The MAP radio stands out as a unique project, broadcasting content tailored for and by migrants and refugees in their respective languages along the
Thai-Myanmar Border. Responding to the challenging context, the radio focuses on engaging with the community, addressing migration systems, and migrant rights, and providing updated information on the situation in Myanmar.
The shows are broadcast from Chiang Mai and Mae Sot radios. In the previous year, the Chiang Mai station, primarily broadcasting in Shan, aired 23 weekly programs, with 13 led by broadcasters from local community-based organizations and migrant volunteers.
Simultaneously, the Mae Sot radio station presented 25 regular programs and shared news from two additional outlets. The shows were also spearheaded by local communities, involving 11 local broadcasters and 9 migrant volunteers, including youth, who help deliver shows in Burmese, Thai, Arakan, and Rohingya languages.
“MAP radio is like a guidebook for us which is guiding us to know our rights, and also, we can ask help for information from the radio”. – MAP Radio listener.
A community-centred outlet
Recognising the power of radio as a tool, MAP gears up community DJs with training and support so that they can fully exploit the opportunities of broadcasting. Cooperation was also encouraged through an exchange of ideas with a Thai radio station.
The radio is cherished by the community not only for its inclusion of diverse languages but also for its practical content. Labour rights, safe migration, visa renewal process, updates on COVID-19 vaccination services, and air pollution from forest fires in northern Thailand, are a sample of the topics. It also promotes a hotline for victims of violence against women.
The relationship with the community and listeners is crucial for this radio station. To gather feedback, the radio developed listener panels, unveiling that listeners appreciate advice on registration processes, updates from Myanmar, and information about local organisations providing assistance.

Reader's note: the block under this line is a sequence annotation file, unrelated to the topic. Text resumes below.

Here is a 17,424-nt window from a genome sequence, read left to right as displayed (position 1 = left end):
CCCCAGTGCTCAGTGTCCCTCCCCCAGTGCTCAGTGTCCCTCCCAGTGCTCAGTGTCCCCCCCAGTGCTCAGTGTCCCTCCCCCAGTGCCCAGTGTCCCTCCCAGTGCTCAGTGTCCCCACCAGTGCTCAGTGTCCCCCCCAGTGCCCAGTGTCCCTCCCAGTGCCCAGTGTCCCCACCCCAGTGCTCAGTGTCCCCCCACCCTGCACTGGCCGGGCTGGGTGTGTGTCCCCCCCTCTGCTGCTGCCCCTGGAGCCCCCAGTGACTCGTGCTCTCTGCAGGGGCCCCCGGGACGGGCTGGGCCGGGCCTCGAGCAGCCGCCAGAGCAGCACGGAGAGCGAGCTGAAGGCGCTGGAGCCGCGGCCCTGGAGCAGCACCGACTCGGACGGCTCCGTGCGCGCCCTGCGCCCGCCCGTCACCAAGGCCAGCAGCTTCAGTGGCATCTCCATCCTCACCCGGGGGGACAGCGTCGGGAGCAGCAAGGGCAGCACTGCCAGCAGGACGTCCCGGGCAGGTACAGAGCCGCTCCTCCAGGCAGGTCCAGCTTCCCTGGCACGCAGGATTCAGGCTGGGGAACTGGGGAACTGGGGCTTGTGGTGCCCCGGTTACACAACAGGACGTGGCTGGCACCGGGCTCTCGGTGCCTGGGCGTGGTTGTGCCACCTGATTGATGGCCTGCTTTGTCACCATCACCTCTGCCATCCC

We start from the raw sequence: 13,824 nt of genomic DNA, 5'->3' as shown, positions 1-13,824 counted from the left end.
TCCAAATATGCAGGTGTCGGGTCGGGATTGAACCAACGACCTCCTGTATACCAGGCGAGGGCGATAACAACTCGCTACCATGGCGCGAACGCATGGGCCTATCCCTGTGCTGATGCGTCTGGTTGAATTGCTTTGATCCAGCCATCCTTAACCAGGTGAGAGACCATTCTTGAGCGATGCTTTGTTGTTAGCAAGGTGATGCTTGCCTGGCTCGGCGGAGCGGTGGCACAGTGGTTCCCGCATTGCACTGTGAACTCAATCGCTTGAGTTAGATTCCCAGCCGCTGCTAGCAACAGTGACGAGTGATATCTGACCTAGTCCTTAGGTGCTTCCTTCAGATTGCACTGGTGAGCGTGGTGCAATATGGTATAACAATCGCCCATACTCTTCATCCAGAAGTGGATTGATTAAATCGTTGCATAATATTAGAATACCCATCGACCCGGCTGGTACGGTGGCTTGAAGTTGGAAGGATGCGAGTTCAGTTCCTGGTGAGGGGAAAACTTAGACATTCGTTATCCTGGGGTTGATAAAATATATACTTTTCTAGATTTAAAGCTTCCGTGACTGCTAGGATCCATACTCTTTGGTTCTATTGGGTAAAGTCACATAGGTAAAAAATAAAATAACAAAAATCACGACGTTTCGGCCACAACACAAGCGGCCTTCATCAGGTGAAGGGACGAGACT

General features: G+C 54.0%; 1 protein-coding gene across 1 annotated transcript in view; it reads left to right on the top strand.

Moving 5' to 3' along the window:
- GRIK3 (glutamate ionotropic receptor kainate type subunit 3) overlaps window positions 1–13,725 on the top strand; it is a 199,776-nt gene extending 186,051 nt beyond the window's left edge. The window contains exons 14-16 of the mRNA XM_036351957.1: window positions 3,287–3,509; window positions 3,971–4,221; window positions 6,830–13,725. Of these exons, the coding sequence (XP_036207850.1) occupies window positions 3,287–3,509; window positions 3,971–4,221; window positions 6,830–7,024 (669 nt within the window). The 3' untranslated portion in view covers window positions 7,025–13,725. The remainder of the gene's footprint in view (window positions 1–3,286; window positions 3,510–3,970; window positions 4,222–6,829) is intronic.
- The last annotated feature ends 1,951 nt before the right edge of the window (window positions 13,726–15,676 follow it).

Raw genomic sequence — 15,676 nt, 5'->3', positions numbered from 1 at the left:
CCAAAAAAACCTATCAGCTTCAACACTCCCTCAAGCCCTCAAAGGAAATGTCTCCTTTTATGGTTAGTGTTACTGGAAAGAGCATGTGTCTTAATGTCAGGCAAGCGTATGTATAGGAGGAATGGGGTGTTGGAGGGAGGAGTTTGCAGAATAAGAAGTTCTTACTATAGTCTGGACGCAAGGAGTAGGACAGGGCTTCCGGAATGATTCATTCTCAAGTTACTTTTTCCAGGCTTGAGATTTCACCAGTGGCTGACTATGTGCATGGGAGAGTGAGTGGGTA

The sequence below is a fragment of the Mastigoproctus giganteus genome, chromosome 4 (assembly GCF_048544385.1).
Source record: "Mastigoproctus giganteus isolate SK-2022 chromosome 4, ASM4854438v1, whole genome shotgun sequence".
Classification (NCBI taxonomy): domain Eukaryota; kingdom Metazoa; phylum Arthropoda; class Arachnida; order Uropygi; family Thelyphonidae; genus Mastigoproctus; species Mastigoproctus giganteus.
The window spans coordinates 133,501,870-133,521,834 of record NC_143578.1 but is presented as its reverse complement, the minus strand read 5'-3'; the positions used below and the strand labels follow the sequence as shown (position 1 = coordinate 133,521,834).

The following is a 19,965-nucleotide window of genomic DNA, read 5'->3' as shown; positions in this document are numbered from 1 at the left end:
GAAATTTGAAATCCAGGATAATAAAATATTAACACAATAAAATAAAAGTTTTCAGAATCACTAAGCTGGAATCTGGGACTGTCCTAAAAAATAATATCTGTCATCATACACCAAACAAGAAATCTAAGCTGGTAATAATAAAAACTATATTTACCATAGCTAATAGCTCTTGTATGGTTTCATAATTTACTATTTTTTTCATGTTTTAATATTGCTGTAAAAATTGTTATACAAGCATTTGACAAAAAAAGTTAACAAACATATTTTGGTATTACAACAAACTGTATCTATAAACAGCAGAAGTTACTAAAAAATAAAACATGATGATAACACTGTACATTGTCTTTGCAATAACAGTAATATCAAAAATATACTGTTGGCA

Why radio is important for Thai-Myanmar border communities
Since the Myanmar military junta staged a coup on 1 February, 2021, the situation for migrants in Thailand has become increasingly difficult. The migrant population has surged as people from Myanmar seek safety and economic stability away from the violence caused by the military junta.
In 2023, immigration services, including processes to renew identity documents and visa permits, were hindered by closures, resulting in slow, uncertain, and expensive processes in the Myanmar embassy. Changes to Thai immigration policies made navigating the necessary documentation more difficult.
Amidst this uncertainty, migrants sought information to help them understand and navigate the system, seeking advice from others in the community. Many turn to MAP Radio, a trusted source of information for migrants on the border for decades.
The Myanmar military has taken control of or closed most news agencies in the country and arrested independent journalists. That is why the shows also provide news updates from Myanmar, a service highly appreciated by migrants who struggle to access accurate news coverage.
The MAP Foundation’s project is supported by the Australian Government through the Australian NGO Cooperation Program (ANCP).